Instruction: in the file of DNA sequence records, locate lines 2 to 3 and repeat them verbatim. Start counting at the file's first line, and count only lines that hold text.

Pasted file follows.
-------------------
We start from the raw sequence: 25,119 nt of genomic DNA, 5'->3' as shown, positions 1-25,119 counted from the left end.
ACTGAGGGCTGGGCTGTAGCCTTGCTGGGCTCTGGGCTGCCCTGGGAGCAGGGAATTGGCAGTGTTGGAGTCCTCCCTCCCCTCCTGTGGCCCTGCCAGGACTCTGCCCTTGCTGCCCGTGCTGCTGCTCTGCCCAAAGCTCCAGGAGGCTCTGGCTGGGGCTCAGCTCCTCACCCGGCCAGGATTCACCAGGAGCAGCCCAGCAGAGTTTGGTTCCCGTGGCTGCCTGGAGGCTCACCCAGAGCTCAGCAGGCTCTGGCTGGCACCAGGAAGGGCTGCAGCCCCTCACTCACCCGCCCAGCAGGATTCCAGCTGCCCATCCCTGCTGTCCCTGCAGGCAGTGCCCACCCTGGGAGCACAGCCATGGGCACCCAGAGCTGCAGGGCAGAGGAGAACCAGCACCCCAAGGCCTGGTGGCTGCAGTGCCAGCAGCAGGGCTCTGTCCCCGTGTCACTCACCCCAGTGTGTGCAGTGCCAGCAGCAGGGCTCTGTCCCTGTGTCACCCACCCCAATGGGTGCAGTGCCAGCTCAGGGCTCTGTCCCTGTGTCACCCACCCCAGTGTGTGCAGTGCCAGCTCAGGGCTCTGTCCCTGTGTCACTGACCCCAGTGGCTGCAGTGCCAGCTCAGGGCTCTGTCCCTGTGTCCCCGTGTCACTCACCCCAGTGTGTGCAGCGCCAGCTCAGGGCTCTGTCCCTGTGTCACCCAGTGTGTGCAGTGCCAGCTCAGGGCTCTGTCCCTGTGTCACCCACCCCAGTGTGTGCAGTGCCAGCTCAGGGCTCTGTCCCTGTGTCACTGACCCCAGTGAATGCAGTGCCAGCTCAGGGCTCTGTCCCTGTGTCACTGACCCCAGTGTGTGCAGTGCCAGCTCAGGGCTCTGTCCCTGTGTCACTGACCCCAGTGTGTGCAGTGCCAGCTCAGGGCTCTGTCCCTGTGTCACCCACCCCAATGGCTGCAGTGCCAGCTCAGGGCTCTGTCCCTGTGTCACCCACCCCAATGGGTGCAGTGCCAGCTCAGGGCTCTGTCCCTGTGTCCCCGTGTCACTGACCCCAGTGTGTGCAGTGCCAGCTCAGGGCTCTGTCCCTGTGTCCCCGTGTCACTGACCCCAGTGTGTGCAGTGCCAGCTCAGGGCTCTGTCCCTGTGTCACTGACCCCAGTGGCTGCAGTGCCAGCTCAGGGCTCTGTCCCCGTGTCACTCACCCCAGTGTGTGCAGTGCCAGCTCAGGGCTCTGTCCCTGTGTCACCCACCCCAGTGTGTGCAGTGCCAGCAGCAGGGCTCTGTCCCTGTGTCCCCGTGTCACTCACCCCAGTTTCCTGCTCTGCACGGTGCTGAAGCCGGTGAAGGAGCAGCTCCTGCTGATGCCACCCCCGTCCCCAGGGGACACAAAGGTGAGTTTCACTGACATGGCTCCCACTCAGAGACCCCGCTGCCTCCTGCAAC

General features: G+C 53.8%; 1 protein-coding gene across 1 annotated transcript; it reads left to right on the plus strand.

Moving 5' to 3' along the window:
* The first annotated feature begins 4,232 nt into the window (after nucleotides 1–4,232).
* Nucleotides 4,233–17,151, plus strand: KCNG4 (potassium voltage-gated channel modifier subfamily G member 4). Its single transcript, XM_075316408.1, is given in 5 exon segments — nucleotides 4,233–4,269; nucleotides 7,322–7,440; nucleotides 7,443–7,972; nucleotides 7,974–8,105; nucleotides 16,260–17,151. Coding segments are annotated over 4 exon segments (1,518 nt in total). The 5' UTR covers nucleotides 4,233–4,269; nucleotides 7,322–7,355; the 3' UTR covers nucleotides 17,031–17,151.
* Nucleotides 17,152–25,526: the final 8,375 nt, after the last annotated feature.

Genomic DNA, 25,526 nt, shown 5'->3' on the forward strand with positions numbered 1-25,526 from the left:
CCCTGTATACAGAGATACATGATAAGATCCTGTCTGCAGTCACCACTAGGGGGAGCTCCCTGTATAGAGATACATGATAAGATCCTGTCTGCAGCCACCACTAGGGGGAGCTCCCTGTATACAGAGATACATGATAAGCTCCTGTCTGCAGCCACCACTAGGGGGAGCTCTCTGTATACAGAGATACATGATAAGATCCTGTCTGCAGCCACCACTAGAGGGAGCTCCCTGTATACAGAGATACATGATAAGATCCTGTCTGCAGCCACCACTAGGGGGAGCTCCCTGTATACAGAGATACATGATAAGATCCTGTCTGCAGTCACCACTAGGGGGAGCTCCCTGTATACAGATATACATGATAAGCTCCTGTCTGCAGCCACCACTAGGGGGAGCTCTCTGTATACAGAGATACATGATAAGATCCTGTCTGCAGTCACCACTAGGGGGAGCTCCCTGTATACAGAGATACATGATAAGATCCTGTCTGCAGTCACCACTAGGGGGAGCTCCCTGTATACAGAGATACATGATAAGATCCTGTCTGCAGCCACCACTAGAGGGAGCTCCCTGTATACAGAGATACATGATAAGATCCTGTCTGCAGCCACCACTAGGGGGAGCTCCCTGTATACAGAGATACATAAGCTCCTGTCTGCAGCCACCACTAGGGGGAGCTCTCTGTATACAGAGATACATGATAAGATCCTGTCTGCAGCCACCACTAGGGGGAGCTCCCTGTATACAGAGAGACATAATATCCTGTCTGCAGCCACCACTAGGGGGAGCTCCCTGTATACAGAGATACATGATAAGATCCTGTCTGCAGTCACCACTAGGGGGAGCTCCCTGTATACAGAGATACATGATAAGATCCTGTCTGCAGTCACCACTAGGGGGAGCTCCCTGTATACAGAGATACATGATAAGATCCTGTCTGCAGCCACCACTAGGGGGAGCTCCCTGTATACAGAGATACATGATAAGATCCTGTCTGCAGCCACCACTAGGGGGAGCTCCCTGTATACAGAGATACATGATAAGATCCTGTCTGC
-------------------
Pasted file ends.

ACTGAGGGCTGGGCTGTAGCCTTGCTGGGCTCTGGGCTGCCCTGGGAGCAGGGAATTGGCAGTGTTGGAGTCCTCCCTCCCCTCCTGTGGCCCTGCCAGGACTCTGCCCTTGCTGCCCGTGCTGCTGCTCTGCCCAAAGCTCCAGGAGGCTCTGGCTGGGGCTCAGCTCCTCACCCGGCCAGGATTCACCAGGAGCAGCCCAGCAGAGTTTGGTTCCCGTGGCTGCCTGGAGGCTCACCCAGAGCTCAGCAGGCTCTGGCTGGCACCAGGAAGGGCTGCAGCCCCTCACTCACCCGCCCAGCAGGATTCCAGCTGCCCATCCCTGCTGTCCCTGCAGGCAGTGCCCACCCTGGGAGCACAGCCATGGGCACCCAGAGCTGCAGGGCAGAGGAGAACCAGCACCCCAAGGCCTGGTGGCTGCAGTGCCAGCAGCAGGGCTCTGTCCCCGTGTCACTCACCCCAGTGTGTGCAGTGCCAGCAGCAGGGCTCTGTCCCTGTGTCACCCACCCCAATGGGTGCAGTGCCAGCTCAGGGCTCTGTCCCTGTGTCACCCACCCCAGTGTGTGCAGTGCCAGCTCAGGGCTCTGTCCCTGTGTCACTGACCCCAGTGGCTGCAGTGCCAGCTCAGGGCTCTGTCCCTGTGTCCCCGTGTCACTCACCCCAGTGTGTGCAGCGCCAGCTCAGGGCTCTGTCCCTGTGTCACCCAGTGTGTGCAGTGCCAGCTCAGGGCTCTGTCCCTGTGTCACCCACCCCAGTGTGTGCAGTGCCAGCTCAGGGCTCTGTCCCTGTGTCACTGACCCCAGTGAATGCAGTGCCAGCTCAGGGCTCTGTCCCTGTGTCACTGACCCCAGTGTGTGCAGTGCCAGCTCAGGGCTCTGTCCCTGTGTCACTGACCCCAGTGTGTGCAGTGCCAGCTCAGGGCTCTGTCCCTGTGTCACCCACCCCAATGGCTGCAGTGCCAGCTCAGGGCTCTGTCCCTGTGTCACCCACCCCAATGGGTGCAGTGCCAGCTCAGGGCTCTGTCCCTGTGTCCCCGTGTCACTGACCCCAGTGTGTGCAGTGCCAGCTCAGGGCTCTGTCCCTGTGTCCCCGTGTCACTGACCCCAGTGTGTGCAGTGCCAGCTCAGGGCTCTGTCCCTGTGTCACTGACCCCAGTGGCTGCAGTGCCAGCTCAGGGCTCTGTCCCCGTGTCACTCACCCCAGTGTGTGCAGTGCCAGCTCAGGGCTCTGTCCCTGTGTCACCCACCCCAGTGTGTGCAGTGCCAGCAGCAGGGCTCTGTCCCTGTGTCCCCGTGTCACTCACCCCAGTTTCCTGCTCTGCACGGTGCTGAAGCCGGTGAAGGAGCAGCTCCTGCTGATGCCACCCCCGTCCCCAGGGGACACAAAGGTGAGTTTCACTGACATGGCTCCCACTCAGAGACCCCGCTGCCTCCTGCAAC

General features: G+C 53.8%; 1 protein-coding gene across 1 annotated transcript; it reads left to right on the plus strand.